What color is Monday? Light yellow of course. What color is the number 4? A warm shade of yellow. 8 is dark brown, 5 sky blue. That is to say, my Monday is light yellow and my 5 is sky blue. In the way that letters have a sound and numbers a value, for me they have a color as well.
I always presumed that everyone has this thing with the colors, numbers and days of the week. Not true as it turns out: 19 out of 20 people don’t have this overactive association that is called synesthesia.
Synesthesia means different senses coming together. This term applies to the cases where color is seen when hearing music, or smell and sound are connected. But the most common form of synesthesia is the association of ideas (numbers, words etc.) with colors. Within this category there is a difference between people literally seeing colors when reading, and people for whom the color is more of a strong association.
This interview with savant Daniel Tammet shows a beautiful example of the association of different ideas that are not objectively connected link. The first part is quite annoying because the interviewer (Letterman) asks stupid questions and treats Tammet like a circus monkey. Watch from minute 5.
Where does synesthesia come from? Science has two theories. One is that every brain starts out with an enormous amount of connections and that as we grow and learn, a lot of these connections disappear, leaving only the useful ones. In the brains of synesthetes connections between parts of the brain for different senses would stay intact.
The other theory is that synesthesia develops during the first years a child goes to school and learns about abstract concepts (telling time, counting etc.). Some children then make connections between concepts that aren’t connected.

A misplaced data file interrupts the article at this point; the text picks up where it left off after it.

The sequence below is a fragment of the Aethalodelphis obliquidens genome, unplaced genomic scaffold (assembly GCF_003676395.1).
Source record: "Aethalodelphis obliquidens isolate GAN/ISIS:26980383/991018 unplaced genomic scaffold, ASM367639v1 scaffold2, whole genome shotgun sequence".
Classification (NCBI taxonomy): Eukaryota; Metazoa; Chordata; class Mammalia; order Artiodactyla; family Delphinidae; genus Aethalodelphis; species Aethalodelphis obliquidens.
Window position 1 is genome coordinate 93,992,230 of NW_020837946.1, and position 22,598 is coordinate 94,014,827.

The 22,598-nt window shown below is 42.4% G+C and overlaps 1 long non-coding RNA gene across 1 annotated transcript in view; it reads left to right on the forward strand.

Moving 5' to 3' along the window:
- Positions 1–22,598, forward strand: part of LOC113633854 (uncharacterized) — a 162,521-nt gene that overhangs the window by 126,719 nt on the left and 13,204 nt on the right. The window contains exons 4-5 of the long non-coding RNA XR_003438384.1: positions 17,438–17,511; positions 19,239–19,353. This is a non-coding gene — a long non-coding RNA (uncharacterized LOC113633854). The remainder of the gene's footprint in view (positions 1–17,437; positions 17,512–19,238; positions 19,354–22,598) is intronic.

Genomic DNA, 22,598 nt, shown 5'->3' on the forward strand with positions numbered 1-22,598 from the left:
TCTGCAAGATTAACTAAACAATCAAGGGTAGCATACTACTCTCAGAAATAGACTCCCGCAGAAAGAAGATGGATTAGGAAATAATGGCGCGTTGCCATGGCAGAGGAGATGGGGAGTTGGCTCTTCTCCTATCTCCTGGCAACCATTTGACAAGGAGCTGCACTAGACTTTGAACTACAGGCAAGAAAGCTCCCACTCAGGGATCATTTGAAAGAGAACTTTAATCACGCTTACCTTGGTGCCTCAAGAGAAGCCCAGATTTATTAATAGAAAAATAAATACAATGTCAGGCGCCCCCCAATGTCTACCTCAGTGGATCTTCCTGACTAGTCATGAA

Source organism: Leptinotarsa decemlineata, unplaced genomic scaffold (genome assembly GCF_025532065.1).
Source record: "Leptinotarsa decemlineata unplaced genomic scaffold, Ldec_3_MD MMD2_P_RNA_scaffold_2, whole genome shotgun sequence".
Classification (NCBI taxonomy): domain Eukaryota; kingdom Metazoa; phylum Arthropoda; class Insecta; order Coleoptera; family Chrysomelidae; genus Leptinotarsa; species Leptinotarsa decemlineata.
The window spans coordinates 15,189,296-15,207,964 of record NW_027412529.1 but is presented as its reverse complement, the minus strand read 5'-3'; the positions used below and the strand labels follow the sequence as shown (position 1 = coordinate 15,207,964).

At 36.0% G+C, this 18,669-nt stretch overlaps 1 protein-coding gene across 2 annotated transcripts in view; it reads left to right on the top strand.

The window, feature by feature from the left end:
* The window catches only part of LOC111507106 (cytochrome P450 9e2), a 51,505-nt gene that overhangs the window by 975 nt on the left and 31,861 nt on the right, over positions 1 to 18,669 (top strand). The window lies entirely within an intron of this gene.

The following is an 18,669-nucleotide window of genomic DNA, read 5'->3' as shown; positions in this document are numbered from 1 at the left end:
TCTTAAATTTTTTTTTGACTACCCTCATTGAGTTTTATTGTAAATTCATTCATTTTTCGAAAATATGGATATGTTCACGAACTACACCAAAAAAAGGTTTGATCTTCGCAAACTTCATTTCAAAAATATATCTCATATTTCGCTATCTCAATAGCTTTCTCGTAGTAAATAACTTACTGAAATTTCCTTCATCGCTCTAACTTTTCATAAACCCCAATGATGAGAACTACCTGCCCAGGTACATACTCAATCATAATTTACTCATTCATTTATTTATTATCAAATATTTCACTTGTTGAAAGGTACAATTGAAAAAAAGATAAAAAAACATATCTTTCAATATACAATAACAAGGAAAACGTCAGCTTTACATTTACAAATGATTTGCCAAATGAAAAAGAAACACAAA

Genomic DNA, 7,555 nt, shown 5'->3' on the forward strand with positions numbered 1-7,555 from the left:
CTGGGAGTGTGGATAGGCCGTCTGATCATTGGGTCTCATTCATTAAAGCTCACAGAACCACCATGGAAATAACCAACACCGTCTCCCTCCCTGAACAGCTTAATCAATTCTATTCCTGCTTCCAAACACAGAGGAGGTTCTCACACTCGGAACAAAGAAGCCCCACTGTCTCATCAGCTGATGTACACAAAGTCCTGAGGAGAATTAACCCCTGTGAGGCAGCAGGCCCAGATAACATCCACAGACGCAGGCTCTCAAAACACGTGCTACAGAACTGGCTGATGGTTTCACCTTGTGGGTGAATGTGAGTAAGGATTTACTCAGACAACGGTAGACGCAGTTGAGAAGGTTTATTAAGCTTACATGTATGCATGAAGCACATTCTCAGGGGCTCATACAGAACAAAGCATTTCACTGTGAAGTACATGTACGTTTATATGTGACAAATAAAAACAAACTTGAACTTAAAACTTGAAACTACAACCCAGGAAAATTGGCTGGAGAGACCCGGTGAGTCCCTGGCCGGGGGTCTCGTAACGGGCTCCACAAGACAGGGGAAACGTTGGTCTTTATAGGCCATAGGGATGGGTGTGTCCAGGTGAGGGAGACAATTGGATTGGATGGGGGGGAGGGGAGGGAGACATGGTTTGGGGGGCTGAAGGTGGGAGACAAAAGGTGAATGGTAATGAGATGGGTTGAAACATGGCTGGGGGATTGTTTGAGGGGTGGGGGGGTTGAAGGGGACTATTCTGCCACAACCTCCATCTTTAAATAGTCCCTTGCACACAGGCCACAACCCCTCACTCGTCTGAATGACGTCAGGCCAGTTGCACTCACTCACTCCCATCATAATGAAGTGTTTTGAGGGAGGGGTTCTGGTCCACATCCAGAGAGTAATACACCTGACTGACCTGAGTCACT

The idea that music, character traits, smell or color are in fact connected is as old as the ancient Greeks. Plato even added the movement of the planets.
Kandinsky tried to prove a universal connection between colors and shapes by asking random people (via postcards) what color a triangle, circle and square should have. In his book About the Spiritual in Art (Über das Geistige in der Kunst) he explains his vision on art and the meaning of the colors, without further expanding on provability. According to the book every color has a distinct musical sound and irreproachable effect on the psyche. Purple for example is a sad old spinsterish color which reminds one of the sound of the English horn.
On the contrary Goethe thought the direct connection between music and color nonsense. In his book Entwurf einer Farbenlehre he wrote ‘Both are universal, elementary effects, according to the universal law of separating and merging, of swinging up and down, of rocking back and forth, but in totally different directions, in different ways, influencing different intermediate elements, perceptible to different senses.’ (my own translation of the Dutch).
So Goethe had no music-color synesthesia apparently. He did however have the strong conviction that he knew all about colors and their universal effect on man. Newton and his prisms was wrong according to him, and should have trusted more on his eyes and less on math.
Artist should be knowledgeable about the effects of colors and their combinations on the emotions, and they were not to use more than a little blue.